Analysis from Israel
For 60 years, America has rejected military action against nuclear programs. Iran won’t be the exception.
If I could ask every cabinet minister to read one thing now that the holidays are over and they are getting back to business, it wouldn’t be a great classic or a scholarly tome. It would be an 800-word journal article by a PhD student arguing that regardless of who wins November’s US presidential election, there’s no chance America will ever take military action against Iran’s nuclear program.

Other pundits have advanced this claim before, often persuasively. But what makes Gabriel Scheinmann’s piece in The National Interest unique is that he doesn’t ground it in either domestic or foreign-policy considerations, which could theoretically change. Rather, he points to a consistent, half-century-old policy tradition in which successive US governments, both Democratic and Republican, have repeatedly considered preemptive military action against nuclear programs, and always decided against it – from the Soviet Union in the 1950s through China in the 1960s all the way to Syria in 2007.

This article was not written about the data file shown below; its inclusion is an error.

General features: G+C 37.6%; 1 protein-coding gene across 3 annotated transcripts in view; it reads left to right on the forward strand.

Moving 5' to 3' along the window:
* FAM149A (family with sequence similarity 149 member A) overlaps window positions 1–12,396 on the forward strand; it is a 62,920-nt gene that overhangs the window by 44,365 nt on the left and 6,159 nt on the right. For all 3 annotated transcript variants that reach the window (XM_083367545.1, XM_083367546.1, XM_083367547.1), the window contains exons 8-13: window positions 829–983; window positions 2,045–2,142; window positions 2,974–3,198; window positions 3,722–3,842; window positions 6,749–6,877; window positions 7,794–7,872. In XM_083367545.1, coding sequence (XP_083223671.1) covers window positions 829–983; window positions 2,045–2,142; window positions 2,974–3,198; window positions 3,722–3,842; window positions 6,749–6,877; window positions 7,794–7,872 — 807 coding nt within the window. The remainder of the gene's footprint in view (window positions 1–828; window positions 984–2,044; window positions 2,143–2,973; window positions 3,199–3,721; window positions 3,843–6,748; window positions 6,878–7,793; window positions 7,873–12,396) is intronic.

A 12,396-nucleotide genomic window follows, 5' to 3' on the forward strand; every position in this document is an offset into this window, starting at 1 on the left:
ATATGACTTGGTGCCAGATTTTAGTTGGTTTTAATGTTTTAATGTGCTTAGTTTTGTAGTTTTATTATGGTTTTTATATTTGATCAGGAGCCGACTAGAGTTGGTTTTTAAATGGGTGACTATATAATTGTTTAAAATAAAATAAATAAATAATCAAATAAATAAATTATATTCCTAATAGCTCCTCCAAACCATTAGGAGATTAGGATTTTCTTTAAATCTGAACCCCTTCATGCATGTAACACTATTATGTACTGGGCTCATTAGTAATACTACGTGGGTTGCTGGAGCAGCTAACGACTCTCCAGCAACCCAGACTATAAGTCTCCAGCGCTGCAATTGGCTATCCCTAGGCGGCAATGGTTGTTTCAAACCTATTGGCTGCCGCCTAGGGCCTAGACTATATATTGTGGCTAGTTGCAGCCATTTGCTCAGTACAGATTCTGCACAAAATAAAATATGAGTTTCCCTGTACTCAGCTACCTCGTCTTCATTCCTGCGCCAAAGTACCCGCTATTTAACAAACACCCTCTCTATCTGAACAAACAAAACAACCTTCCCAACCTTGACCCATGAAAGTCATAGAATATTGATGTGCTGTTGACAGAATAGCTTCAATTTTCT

Indeed, as another article published recently by the Washington Institute reveals, US governments have sometimes gone to extraordinary lengths to avoid having to take action: In the 1980s, for instance, Washington knew Pakistan “was producing all the parts for a nuclear weapon–indeed, for several such weapons–and almost entirely assembling them. Yet because the last screw had not been tightened in Pakistan’s case, the US government certified to Congress each year that Pakistan did not have a nuclear weapon.”

Scheinmann doesn’t detail why successive governments rejected military action, but the reasons are fairly obvious: Most of the same arguments – from reluctance to be seen as the aggressor through belief in the feasibility of containment to fear of sparking a war – are made today by opponents of military action against Iran. But there’s another, even more important reason that often goes unspoken: America is a superpower. Hence even another nuclear superpower like the USSR doesn’t necessarily pose an existential threat to it. And a mere regional power like Iran certainly doesn’t.